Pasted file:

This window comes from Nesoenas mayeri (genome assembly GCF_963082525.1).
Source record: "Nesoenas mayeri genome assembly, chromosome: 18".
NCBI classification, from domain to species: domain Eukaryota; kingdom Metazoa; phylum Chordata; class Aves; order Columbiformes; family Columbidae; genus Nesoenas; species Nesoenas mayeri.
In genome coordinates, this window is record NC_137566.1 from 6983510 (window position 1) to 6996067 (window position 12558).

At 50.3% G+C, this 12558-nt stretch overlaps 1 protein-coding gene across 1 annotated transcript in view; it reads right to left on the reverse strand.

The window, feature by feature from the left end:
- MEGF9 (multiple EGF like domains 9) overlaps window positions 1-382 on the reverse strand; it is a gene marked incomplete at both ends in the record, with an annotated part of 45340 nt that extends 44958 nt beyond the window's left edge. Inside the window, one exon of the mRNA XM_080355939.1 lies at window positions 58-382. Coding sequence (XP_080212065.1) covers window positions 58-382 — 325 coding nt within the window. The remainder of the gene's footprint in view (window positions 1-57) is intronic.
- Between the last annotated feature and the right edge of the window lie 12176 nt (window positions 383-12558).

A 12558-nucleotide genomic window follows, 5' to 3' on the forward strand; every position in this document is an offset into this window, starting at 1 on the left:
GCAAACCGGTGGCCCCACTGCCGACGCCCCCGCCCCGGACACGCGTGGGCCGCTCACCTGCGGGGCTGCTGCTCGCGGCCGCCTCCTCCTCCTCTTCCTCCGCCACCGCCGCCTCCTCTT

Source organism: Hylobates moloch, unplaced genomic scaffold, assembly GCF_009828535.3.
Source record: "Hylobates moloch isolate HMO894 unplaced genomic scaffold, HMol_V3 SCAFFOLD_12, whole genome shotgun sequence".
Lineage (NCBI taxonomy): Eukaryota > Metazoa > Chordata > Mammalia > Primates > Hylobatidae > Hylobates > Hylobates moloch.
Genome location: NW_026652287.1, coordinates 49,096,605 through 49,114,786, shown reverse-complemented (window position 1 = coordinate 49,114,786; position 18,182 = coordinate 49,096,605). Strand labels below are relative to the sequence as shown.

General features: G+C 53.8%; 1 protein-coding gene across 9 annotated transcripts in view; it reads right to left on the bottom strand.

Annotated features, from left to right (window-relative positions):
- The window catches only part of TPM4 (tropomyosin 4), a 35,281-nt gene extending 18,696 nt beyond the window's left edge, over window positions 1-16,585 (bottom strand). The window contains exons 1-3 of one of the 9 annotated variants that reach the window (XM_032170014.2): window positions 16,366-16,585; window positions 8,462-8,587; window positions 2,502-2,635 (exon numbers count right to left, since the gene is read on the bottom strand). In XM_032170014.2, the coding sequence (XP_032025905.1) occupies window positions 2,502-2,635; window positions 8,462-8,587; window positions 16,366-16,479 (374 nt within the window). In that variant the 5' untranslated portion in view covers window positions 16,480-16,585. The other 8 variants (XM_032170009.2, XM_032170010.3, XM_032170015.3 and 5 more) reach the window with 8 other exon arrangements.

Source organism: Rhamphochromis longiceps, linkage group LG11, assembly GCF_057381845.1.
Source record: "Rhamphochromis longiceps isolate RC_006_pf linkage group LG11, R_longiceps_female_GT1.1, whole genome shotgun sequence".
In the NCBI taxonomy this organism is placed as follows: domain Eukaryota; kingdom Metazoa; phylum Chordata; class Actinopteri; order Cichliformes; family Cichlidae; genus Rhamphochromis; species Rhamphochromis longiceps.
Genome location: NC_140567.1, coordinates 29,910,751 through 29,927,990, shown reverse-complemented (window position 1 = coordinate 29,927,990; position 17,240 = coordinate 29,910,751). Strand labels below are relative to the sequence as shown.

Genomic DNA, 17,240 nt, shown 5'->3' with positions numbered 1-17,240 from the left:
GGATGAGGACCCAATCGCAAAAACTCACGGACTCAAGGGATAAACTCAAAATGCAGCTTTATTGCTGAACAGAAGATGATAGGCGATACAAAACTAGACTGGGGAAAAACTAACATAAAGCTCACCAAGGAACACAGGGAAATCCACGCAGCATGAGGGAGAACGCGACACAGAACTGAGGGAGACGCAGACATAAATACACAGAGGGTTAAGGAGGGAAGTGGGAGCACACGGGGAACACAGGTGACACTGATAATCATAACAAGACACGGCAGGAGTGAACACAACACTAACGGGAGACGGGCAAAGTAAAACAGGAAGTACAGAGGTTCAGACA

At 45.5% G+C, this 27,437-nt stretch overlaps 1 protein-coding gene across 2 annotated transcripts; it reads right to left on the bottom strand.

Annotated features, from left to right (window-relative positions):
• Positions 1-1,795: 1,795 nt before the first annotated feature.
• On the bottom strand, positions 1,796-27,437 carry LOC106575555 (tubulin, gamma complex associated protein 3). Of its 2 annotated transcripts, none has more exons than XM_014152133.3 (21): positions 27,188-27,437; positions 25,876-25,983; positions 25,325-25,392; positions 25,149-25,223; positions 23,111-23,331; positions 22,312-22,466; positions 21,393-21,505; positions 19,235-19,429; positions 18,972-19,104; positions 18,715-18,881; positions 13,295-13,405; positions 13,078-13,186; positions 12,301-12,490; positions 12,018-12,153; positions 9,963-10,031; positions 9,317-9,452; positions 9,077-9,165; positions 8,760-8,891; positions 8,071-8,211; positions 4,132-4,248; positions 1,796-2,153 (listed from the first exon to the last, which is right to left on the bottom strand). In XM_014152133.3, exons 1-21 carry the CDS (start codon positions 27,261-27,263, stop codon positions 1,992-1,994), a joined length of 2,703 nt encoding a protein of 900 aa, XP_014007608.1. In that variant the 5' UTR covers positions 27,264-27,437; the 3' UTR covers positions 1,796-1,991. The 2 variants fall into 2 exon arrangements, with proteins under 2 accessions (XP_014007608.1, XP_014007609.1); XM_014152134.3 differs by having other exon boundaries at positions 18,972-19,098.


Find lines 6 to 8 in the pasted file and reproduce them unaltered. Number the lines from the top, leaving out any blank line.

The window, feature by feature from the left end:
- MEGF9 (multiple EGF like domains 9) overlaps window positions 1-382 on the reverse strand; it is a gene marked incomplete at both ends in the record, with an annotated part of 45340 nt that extends 44958 nt beyond the window's left edge. Inside the window, one exon of the mRNA XM_080355939.1 lies at window positions 58-382. Coding sequence (XP_080212065.1) covers window positions 58-382 — 325 coding nt within the window. The remainder of the gene's footprint in view (window positions 1-57) is intronic.
- Between the last annotated feature and the right edge of the window lie 12176 nt (window positions 383-12558).